A little bit of common sense can go
a long way.
Riding a motorcycle initially can be
a simple prospect in itself, but
riding off road or at a track can
present many serious issues.
To ride a motorcycle off road at
high speeds with near perfect
control demands a very complex
To achieve this kind of control it
can and will take years of
concentrated effort and practice.
You cannot shortcut this process.
Safety / Track etiquette
Know the track rules and follow
Use common sense, take time to
figure out how things work on
and off the track.
Be aware of your surroundings
Look up (heads up), make good use of
your peripheral vision.
Know the limitations of you and your
Don't ride over your head or out of
Pay your dues with seat time and
practice, not injuries.
How to ride
in the pits
Slow / 1st Gear / 5 miles per hour /
Only slow riders ride fast in the
How to get on and off the track
Make sure you get on the track going
the right direction
Use designated entrances and exits.
If there are no designated exits or
entrances, get on and of on a slow
part of the track where you can be
easily seen, Not on the back side of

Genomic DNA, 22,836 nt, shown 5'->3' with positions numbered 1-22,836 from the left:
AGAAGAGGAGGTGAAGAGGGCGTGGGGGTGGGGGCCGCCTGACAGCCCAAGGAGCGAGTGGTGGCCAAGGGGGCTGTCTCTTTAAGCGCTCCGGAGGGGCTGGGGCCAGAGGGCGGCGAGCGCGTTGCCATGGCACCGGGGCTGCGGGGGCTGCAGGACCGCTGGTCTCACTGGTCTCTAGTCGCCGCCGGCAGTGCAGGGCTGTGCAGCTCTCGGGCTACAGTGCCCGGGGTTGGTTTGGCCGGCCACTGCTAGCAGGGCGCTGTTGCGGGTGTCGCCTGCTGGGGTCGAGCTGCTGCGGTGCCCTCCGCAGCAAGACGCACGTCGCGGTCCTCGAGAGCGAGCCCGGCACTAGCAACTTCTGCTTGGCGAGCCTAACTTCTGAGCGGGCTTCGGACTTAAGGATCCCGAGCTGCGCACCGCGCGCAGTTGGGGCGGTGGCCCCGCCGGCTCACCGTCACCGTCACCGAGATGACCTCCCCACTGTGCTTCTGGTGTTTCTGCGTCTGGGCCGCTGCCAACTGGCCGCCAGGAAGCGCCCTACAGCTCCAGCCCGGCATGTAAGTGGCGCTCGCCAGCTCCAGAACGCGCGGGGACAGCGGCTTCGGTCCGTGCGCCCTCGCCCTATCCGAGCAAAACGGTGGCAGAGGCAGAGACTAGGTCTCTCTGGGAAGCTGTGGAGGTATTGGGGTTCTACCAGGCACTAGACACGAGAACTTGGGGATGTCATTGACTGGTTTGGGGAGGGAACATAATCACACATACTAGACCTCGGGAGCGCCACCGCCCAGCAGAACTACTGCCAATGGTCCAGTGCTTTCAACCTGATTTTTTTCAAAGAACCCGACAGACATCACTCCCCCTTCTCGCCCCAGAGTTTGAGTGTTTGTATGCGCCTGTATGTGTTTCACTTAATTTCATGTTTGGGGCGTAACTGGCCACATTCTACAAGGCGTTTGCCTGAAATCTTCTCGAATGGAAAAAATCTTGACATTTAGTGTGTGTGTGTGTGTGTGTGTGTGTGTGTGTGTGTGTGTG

a jump or on a fast straight of way.
√ Don't make sudden track crossings.
If your going to get off the track
merge way ahead of time to the side
of the track that you are going to
get of at.
If you feel you have enough control
you can raise your hand to let other
riders know that you are getting off
If you are coming up on riders you
should learn to read their body
If the turn coming up is to the left
and the rider in front is going
straight or leaning right (in the
opposite direction) you have to
yield to him I.E. go in his
direction until you get slowed up
enough to avoid a collision.
On the Track
Always Take one slow lap for viewing
the track, checking track layout,
track conditions and track changes.
Hold your line, don't make sudden
direction changes. Let the faster
riders behind you find a way around
Try to leave adequate space between
you and the rider you are passing.
If you accidentally get to close its
better to lean into the other rider
with your shoulder and push the
handlebars away from the other bike
so the bars don't lock and cause you
and or the other rider to go down.
Learn to read the riders directions
or body language, I. E. does he look
out of control, does he look like